There are a lot of “hardest parts” about getting an apparel business off the ground. A lot. Arguably, the single most challenging component faced in the initial stages of our journey to launch the next great American brand, was finding vendors that wanted to take a chance on a new apparel startup. Finding a great and reliable cut and sew provider here in the United States was the biggest pain point. Fabrics, tags, buttons, etc. were no small feat either, but it was the cut and sew component that consumed the most time, brought the most heart palpitations, and cost the most money. It seemed like not one single vendor was willing to take a chance on a new business with a new concept–not to mention one that used difficult fabrics.

Before resources like Maker’s Row existed, finding domestic manufacturers was in and of itself a significant challenge. Few had websites, and if they did, Google wasn’t readily pulling them up. From there, phone numbers didn’t work, and those that did often went straight to voicemail or resulted in a badly broken English conversation that yielded no results. We learned over time that most of the production houses that are still in business in the States have a relatively viable (and very specific) stream of business in terms of one or two garment types.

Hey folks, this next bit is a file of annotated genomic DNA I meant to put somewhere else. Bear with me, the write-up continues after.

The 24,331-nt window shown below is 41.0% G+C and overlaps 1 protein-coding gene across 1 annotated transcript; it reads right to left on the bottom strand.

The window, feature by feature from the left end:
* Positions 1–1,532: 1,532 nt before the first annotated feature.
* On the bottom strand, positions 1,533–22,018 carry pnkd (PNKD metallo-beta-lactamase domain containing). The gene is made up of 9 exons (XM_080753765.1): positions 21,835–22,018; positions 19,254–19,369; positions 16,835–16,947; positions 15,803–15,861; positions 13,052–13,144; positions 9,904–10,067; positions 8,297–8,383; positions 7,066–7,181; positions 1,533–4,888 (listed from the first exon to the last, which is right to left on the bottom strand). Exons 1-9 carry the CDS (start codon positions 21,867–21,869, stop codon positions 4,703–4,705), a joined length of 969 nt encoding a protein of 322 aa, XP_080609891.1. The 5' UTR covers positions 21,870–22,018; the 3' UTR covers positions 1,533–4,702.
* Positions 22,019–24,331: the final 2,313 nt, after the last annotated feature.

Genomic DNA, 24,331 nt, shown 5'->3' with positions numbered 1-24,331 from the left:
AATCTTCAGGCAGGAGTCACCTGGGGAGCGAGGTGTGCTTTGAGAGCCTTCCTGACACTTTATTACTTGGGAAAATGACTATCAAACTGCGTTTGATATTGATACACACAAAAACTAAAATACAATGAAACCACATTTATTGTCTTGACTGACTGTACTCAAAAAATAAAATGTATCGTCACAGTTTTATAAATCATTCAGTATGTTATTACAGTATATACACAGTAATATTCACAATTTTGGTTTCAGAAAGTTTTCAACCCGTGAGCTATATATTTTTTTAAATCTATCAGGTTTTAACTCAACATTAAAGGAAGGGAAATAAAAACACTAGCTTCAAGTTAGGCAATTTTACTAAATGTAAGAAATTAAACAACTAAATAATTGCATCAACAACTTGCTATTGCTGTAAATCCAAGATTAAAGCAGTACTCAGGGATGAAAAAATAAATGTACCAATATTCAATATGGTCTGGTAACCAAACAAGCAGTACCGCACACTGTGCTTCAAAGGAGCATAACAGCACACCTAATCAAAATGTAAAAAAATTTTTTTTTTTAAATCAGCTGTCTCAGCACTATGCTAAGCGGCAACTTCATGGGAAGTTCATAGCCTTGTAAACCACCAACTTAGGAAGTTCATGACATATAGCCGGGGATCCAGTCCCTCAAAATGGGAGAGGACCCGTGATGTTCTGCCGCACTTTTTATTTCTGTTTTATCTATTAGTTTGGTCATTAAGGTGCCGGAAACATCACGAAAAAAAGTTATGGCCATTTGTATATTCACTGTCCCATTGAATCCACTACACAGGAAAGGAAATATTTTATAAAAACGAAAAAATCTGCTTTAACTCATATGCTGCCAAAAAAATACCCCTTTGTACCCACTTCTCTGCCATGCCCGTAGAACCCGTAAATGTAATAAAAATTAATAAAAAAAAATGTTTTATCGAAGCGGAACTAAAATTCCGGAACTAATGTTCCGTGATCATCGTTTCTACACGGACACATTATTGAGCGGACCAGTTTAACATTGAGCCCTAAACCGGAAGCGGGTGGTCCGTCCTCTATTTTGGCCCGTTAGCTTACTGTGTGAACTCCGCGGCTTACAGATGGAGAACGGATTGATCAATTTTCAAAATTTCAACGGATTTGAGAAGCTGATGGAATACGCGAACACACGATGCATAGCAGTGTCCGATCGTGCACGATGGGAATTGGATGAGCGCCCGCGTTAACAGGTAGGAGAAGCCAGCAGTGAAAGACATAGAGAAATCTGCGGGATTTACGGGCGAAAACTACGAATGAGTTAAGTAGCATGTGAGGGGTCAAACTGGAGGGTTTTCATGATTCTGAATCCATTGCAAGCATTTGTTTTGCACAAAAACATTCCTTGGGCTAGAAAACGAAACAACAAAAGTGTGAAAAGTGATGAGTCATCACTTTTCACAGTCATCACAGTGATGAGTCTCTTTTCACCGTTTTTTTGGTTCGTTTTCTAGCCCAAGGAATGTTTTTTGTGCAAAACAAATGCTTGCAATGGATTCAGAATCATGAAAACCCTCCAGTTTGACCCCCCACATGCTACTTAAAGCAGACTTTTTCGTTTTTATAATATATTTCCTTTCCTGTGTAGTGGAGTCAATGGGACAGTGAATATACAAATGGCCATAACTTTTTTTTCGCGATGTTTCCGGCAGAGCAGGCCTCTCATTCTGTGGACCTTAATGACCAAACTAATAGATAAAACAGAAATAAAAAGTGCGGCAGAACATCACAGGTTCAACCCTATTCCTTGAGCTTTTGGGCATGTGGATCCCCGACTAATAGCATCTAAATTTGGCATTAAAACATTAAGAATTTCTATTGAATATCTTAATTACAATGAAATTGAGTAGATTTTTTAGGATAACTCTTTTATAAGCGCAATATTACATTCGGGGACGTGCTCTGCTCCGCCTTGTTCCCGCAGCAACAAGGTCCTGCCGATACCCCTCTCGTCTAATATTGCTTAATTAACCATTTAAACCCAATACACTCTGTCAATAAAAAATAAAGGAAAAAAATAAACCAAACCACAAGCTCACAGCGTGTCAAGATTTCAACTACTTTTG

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They had just enough equipment and labor to manage that small niche, and they were not looking for a new client. We also faced the additional challenge of convincing vendors that manufactured dress shirts to work with our stretch performance fabric. This was frustrating on a number of levels. We were fully committed and believed in making our products here at home, but were stalled in finding one of the most critical components of our supply chain.

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Sure, we were hardly the most attractive client. We didn’t have much working capital, our order runs were small, we needed to be nimble, and to be frank we had no idea what we were doing. We had a mission and a purpose. That only took us so far.

What we have learned is that your vendors, and your relationship with your vendors, can make or break your business. At first it seemed like the only thing that mattered was selling our line. Sell. Sell. Sell! Now that our business is growing, production remains our biggest headache. In order to make enough product to meet the demands of both our retail stockists and our loyal e-commerce customers, we need to be able to deliver.16